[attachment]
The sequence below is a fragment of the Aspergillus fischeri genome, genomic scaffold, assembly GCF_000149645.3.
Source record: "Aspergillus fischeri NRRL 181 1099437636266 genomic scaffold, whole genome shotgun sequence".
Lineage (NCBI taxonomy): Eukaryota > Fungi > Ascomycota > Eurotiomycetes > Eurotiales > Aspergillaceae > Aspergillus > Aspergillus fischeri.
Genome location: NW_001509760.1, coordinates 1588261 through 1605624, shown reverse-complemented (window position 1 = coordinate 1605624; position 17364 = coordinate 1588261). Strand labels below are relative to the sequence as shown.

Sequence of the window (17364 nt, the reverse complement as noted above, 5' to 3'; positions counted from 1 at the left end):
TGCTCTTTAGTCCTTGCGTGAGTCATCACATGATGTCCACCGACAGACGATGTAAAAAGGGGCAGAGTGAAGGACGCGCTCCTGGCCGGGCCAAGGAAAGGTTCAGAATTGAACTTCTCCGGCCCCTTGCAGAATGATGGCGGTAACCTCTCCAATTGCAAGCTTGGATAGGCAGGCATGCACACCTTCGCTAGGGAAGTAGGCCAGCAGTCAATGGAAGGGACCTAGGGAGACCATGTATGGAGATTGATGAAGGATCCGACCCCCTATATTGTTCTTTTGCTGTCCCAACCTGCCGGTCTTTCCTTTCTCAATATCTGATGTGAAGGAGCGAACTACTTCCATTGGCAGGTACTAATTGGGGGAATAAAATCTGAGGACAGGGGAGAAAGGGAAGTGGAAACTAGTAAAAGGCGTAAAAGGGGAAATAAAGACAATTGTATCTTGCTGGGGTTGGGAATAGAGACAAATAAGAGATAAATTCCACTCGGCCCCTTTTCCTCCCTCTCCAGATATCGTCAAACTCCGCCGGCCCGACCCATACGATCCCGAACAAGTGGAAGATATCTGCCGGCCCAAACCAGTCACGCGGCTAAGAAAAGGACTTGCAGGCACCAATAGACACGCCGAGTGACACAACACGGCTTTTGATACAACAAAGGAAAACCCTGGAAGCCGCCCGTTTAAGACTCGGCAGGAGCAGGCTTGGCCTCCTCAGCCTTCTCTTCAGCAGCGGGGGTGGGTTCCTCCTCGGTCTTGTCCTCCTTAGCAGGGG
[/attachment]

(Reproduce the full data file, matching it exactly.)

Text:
The sequence below is a fragment of the Aspergillus fischeri genome, genomic scaffold, assembly GCF_000149645.3.
Source record: "Aspergillus fischeri NRRL 181 1099437636266 genomic scaffold, whole genome shotgun sequence".
Lineage (NCBI taxonomy): Eukaryota > Fungi > Ascomycota > Eurotiomycetes > Eurotiales > Aspergillaceae > Aspergillus > Aspergillus fischeri.
Genome location: NW_001509760.1, coordinates 1588261 through 1605624, shown reverse-complemented (window position 1 = coordinate 1605624; position 17364 = coordinate 1588261). Strand labels below are relative to the sequence as shown.

Sequence of the window (17364 nt, the reverse complement as noted above, 5' to 3'; positions counted from 1 at the left end):
TGCTCTTTAGTCCTTGCGTGAGTCATCACATGATGTCCACCGACAGACGATGTAAAAAGGGGCAGAGTGAAGGACGCGCTCCTGGCCGGGCCAAGGAAAGGTTCAGAATTGAACTTCTCCGGCCCCTTGCAGAATGATGGCGGTAACCTCTCCAATTGCAAGCTTGGATAGGCAGGCATGCACACCTTCGCTAGGGAAGTAGGCCAGCAGTCAATGGAAGGGACCTAGGGAGACCATGTATGGAGATTGATGAAGGATCCGACCCCCTATATTGTTCTTTTGCTGTCCCAACCTGCCGGTCTTTCCTTTCTCAATATCTGATGTGAAGGAGCGAACTACTTCCATTGGCAGGTACTAATTGGGGGAATAAAATCTGAGGACAGGGGAGAAAGGGAAGTGGAAACTAGTAAAAGGCGTAAAAGGGGAAATAAAGACAATTGTATCTTGCTGGGGTTGGGAATAGAGACAAATAAGAGATAAATTCCACTCGGCCCCTTTTCCTCCCTCTCCAGATATCGTCAAACTCCGCCGGCCCGACCCATACGATCCCGAACAAGTGGAAGATATCTGCCGGCCCAAACCAGTCACGCGGCTAAGAAAAGGACTTGCAGGCACCAATAGACACGCCGAGTGACACAACACGGCTTTTGATACAACAAAGGAAAACCCTGGAAGCCGCCCGTTTAAGACTCGGCAGGAGCAGGCTTGGCCTCCTCAGCCTTCTCTTCAGCAGCGGGGGTGGGTTCCTCCTCGGTCTTGTCCTCCTTAGCAGGGG